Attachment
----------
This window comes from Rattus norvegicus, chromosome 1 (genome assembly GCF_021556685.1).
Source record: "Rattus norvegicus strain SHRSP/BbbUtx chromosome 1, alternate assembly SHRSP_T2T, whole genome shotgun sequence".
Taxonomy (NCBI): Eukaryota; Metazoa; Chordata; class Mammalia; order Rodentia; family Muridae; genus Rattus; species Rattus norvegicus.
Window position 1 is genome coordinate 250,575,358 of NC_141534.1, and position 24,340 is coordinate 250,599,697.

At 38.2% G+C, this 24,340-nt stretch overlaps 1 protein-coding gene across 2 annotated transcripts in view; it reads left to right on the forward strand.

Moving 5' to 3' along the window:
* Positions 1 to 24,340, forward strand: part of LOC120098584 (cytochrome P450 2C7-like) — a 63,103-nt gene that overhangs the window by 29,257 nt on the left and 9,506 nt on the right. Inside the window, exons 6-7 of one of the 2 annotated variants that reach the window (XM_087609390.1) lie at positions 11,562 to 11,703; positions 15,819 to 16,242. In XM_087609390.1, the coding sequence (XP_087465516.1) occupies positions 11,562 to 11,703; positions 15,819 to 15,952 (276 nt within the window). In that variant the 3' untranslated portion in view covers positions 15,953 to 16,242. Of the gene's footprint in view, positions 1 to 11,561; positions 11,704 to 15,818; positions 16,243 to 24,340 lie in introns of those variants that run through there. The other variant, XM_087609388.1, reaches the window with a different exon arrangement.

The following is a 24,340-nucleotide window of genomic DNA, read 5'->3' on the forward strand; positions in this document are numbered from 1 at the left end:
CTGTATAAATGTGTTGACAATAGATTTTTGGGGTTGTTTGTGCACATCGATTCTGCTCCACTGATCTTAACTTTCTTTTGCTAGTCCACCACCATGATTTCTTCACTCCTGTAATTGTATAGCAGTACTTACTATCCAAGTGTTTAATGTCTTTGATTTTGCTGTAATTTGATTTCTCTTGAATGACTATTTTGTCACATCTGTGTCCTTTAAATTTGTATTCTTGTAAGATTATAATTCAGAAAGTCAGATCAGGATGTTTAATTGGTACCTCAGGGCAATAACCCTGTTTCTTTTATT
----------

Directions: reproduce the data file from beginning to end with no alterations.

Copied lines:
This window comes from Rattus norvegicus, chromosome 1 (genome assembly GCF_021556685.1).
Source record: "Rattus norvegicus strain SHRSP/BbbUtx chromosome 1, alternate assembly SHRSP_T2T, whole genome shotgun sequence".
Taxonomy (NCBI): Eukaryota; Metazoa; Chordata; class Mammalia; order Rodentia; family Muridae; genus Rattus; species Rattus norvegicus.
Window position 1 is genome coordinate 250,575,358 of NC_141534.1, and position 24,340 is coordinate 250,599,697.

At 38.2% G+C, this 24,340-nt stretch overlaps 1 protein-coding gene across 2 annotated transcripts in view; it reads left to right on the forward strand.

Moving 5' to 3' along the window:
* Positions 1 to 24,340, forward strand: part of LOC120098584 (cytochrome P450 2C7-like) — a 63,103-nt gene that overhangs the window by 29,257 nt on the left and 9,506 nt on the right. Inside the window, exons 6-7 of one of the 2 annotated variants that reach the window (XM_087609390.1) lie at positions 11,562 to 11,703; positions 15,819 to 16,242. In XM_087609390.1, the coding sequence (XP_087465516.1) occupies positions 11,562 to 11,703; positions 15,819 to 15,952 (276 nt within the window). In that variant the 3' untranslated portion in view covers positions 15,953 to 16,242. Of the gene's footprint in view, positions 1 to 11,561; positions 11,704 to 15,818; positions 16,243 to 24,340 lie in introns of those variants that run through there. The other variant, XM_087609388.1, reaches the window with a different exon arrangement.

The following is a 24,340-nucleotide window of genomic DNA, read 5'->3' on the forward strand; positions in this document are numbered from 1 at the left end:
CTGTATAAATGTGTTGACAATAGATTTTTGGGGTTGTTTGTGCACATCGATTCTGCTCCACTGATCTTAACTTTCTTTTGCTAGTCCACCACCATGATTTCTTCACTCCTGTAATTGTATAGCAGTACTTACTATCCAAGTGTTTAATGTCTTTGATTTTGCTGTAATTTGATTTCTCTTGAATGACTATTTTGTCACATCTGTGTCCTTTAAATTTGTATTCTTGTAAGATTATAATTCAGAAAGTCAGATCAGGATGTTTAATTGGTACCTCAGGGCAATAACCCTGTTTCTTTTATT